Conservation ecology and mitigation of conflicts between livestock owners and snow leopards (Panthera uncia)

Large carnivores play an irreplaceable ecological role but their biological traits make them particularly prone to extirpation and, hence, priority species for conservation. In declining populations of the snow leopard, both loss of wild prey and illegal killing to prevent or retaliate livestock depredation are regarded as major threats. However, the main drivers of livestock depredation by snow leopards remain unclear today and it is insufficiently studied how conflicts can be prevented.

This project deals with causes of livestock depredation by snow leopards and suitable mitigation measures. We will address the role of wild prey availability on human-snow leopard conflicts by assessing abundance of two main wild prey species using various wildlife monitoring methods and by conducting questionnaire surveys with local livestock owners to obtain data on livestock abundance and livestock protection measures. The project will yield suitable management and husbandry measures to prevent livestock depredation by snow leopards and retaliatory killing of this large carnivore. Our conservation implications are intended to benefit long-term co-existence between local people and the threatened snow leopard in the Nepali highland and within the species’ entire range.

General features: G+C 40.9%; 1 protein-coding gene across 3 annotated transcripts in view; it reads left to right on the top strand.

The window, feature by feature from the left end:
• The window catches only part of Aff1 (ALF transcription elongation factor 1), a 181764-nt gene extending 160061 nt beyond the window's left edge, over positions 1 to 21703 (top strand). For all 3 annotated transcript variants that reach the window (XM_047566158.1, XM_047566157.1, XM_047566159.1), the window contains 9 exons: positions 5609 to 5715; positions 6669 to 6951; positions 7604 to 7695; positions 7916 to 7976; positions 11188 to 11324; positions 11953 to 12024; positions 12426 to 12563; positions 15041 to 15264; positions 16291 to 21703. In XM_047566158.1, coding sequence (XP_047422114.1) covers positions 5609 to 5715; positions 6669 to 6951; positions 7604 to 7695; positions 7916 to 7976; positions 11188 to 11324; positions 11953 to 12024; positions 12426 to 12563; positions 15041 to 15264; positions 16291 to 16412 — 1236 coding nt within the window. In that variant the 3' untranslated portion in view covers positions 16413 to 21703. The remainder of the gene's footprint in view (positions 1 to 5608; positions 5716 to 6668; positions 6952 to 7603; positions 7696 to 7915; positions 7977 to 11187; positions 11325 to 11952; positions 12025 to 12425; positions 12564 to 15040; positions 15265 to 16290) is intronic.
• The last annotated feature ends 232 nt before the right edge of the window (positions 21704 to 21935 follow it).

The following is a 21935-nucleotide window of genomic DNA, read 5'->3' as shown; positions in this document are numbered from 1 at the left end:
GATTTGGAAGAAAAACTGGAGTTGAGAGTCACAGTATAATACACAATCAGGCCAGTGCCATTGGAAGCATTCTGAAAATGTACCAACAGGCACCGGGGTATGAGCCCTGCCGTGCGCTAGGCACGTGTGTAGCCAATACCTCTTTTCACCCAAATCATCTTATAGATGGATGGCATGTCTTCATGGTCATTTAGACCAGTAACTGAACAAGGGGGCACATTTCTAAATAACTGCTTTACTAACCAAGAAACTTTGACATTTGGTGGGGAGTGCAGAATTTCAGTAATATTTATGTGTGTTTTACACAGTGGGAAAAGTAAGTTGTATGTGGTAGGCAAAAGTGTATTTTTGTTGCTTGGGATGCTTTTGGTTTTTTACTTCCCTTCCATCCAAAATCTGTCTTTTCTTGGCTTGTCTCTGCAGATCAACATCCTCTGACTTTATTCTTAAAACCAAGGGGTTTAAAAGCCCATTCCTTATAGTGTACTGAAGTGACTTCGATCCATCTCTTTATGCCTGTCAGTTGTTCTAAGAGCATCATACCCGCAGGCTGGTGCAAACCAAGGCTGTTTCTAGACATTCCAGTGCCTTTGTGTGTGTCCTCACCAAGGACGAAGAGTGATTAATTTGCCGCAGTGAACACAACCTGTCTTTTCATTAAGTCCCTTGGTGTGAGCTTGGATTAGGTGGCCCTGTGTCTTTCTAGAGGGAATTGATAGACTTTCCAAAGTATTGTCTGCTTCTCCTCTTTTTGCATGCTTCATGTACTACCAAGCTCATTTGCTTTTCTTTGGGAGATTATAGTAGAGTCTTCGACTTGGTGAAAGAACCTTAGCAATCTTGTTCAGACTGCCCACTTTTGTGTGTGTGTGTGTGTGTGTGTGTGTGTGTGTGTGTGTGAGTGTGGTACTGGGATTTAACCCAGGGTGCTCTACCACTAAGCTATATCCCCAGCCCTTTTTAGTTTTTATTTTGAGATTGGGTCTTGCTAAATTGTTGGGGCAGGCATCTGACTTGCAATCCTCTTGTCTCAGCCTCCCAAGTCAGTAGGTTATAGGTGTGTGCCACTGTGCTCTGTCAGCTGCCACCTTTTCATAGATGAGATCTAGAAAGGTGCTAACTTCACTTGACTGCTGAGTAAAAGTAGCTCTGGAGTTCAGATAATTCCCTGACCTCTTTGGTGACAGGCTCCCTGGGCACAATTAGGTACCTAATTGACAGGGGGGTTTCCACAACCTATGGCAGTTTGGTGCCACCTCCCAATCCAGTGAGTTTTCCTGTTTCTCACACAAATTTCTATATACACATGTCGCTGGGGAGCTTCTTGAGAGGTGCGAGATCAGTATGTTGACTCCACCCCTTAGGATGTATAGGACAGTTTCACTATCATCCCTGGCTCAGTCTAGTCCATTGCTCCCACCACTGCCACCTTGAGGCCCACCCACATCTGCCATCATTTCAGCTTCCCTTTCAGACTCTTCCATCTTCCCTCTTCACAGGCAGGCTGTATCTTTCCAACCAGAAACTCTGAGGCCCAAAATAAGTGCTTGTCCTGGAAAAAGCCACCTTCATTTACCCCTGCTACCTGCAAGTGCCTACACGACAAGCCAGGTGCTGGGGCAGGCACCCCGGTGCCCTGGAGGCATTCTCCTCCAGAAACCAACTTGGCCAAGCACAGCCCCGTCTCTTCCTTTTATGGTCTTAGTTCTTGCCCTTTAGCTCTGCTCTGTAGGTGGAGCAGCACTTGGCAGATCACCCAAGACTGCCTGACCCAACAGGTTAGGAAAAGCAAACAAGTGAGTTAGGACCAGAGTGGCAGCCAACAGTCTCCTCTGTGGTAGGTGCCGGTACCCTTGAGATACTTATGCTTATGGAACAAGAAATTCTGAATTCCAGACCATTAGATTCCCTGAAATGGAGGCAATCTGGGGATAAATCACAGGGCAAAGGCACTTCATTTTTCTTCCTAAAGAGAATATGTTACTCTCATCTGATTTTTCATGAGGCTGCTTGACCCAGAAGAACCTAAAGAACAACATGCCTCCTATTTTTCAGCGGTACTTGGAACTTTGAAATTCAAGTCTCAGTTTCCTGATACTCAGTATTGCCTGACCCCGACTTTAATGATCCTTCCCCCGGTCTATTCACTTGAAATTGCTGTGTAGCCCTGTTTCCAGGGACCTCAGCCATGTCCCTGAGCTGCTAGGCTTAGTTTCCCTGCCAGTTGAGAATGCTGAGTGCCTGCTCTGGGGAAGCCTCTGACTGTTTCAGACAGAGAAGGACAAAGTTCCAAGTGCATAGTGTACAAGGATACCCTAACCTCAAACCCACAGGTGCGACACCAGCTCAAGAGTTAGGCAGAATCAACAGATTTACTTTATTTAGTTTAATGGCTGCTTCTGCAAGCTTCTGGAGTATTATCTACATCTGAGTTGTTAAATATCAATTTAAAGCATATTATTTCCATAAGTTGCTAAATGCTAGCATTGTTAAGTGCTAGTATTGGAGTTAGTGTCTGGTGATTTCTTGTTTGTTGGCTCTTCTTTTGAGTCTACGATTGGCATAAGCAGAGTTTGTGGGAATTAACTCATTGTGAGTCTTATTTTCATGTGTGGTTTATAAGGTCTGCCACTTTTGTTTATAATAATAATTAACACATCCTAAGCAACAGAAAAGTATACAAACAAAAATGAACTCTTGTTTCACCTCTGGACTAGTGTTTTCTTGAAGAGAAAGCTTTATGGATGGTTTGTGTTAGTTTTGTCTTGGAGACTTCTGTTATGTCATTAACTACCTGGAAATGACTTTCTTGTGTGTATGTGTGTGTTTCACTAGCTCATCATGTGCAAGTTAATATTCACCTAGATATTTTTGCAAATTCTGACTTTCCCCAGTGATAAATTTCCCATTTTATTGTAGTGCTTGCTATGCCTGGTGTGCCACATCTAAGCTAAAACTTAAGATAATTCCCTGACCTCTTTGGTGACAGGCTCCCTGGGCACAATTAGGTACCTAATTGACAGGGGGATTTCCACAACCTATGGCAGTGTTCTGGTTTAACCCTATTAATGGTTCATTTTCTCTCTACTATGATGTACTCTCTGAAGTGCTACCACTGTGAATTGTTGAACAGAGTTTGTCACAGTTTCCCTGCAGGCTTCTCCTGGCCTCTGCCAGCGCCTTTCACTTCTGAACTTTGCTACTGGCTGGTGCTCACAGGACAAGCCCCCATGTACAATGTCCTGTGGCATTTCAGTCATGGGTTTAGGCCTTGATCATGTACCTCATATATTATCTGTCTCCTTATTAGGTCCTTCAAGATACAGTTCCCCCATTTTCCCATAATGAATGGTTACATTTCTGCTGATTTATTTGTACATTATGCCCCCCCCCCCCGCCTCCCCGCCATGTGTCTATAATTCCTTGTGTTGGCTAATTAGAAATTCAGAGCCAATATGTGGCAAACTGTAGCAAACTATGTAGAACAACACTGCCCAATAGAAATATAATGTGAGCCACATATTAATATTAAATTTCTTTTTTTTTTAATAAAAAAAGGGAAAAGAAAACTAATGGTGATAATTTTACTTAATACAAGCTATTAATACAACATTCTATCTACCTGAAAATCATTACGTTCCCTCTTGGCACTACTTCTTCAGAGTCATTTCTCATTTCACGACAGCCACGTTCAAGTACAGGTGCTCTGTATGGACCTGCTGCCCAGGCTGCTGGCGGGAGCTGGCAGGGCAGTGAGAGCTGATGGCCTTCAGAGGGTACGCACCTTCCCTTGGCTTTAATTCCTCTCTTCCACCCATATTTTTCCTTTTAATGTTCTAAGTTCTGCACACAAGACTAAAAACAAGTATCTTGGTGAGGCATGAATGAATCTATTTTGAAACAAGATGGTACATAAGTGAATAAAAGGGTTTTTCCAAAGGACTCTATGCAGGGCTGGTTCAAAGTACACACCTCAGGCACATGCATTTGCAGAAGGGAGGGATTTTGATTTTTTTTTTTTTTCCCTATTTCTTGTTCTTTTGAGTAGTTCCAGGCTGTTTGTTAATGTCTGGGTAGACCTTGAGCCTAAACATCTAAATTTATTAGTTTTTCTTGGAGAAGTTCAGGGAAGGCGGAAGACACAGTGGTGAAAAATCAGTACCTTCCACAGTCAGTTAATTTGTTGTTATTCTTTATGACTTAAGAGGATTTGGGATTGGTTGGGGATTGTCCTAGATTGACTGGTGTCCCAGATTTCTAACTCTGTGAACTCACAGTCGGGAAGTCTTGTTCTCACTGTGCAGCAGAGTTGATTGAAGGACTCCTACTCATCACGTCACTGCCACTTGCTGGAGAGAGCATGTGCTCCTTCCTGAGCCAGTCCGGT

This project is enabled by a PhD scholarship provided by Heinrich Böll Foundation. Field work is supported by Breuckmann Foundation, Tatzmania Löffingen and The Alongside Wildlife Foundation.

Participating researchers

Marc Filla (MSc./M.I.N.C.), Matthias Waltert, Igor Khorozyan, Niko Balkenhol